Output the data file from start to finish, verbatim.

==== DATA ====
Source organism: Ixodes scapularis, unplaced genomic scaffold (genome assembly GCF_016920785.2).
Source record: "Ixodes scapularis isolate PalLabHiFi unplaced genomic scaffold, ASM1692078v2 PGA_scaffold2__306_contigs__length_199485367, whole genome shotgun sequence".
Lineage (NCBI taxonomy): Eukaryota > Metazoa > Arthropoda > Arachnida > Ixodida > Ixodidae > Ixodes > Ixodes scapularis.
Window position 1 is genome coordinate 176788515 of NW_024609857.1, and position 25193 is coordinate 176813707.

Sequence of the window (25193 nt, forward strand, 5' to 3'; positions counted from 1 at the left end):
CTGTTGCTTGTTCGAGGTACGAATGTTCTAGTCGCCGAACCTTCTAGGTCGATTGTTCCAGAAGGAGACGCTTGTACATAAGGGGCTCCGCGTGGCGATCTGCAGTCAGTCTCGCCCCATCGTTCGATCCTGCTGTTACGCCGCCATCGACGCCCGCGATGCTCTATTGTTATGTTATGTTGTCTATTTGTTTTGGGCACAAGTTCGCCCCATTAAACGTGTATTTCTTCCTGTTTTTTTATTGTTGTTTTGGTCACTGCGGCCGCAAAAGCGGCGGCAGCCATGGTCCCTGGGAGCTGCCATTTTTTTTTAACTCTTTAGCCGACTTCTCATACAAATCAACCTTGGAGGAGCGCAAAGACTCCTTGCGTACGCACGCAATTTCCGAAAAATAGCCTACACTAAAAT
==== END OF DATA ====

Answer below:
Source organism: Ixodes scapularis, unplaced genomic scaffold (genome assembly GCF_016920785.2).
Source record: "Ixodes scapularis isolate PalLabHiFi unplaced genomic scaffold, ASM1692078v2 PGA_scaffold2__306_contigs__length_199485367, whole genome shotgun sequence".
Lineage (NCBI taxonomy): Eukaryota > Metazoa > Arthropoda > Arachnida > Ixodida > Ixodidae > Ixodes > Ixodes scapularis.
Window position 1 is genome coordinate 176788515 of NW_024609857.1, and position 25193 is coordinate 176813707.

Sequence of the window (25193 nt, forward strand, 5' to 3'; positions counted from 1 at the left end):
CTGTTGCTTGTTCGAGGTACGAATGTTCTAGTCGCCGAACCTTCTAGGTCGATTGTTCCAGAAGGAGACGCTTGTACATAAGGGGCTCCGCGTGGCGATCTGCAGTCAGTCTCGCCCCATCGTTCGATCCTGCTGTTACGCCGCCATCGACGCCCGCGATGCTCTATTGTTATGTTATGTTGTCTATTTGTTTTGGGCACAAGTTCGCCCCATTAAACGTGTATTTCTTCCTGTTTTTTTATTGTTGTTTTGGTCACTGCGGCCGCAAAAGCGGCGGCAGCCATGGTCCCTGGGAGCTGCCATTTTTTTTTAACTCTTTAGCCGACTTCTCATACAAATCAACCTTGGAGGAGCGCAAAGACTCCTTGCGTACGCACGCAATTTCCGAAAAATAGCCTACACTAAAAT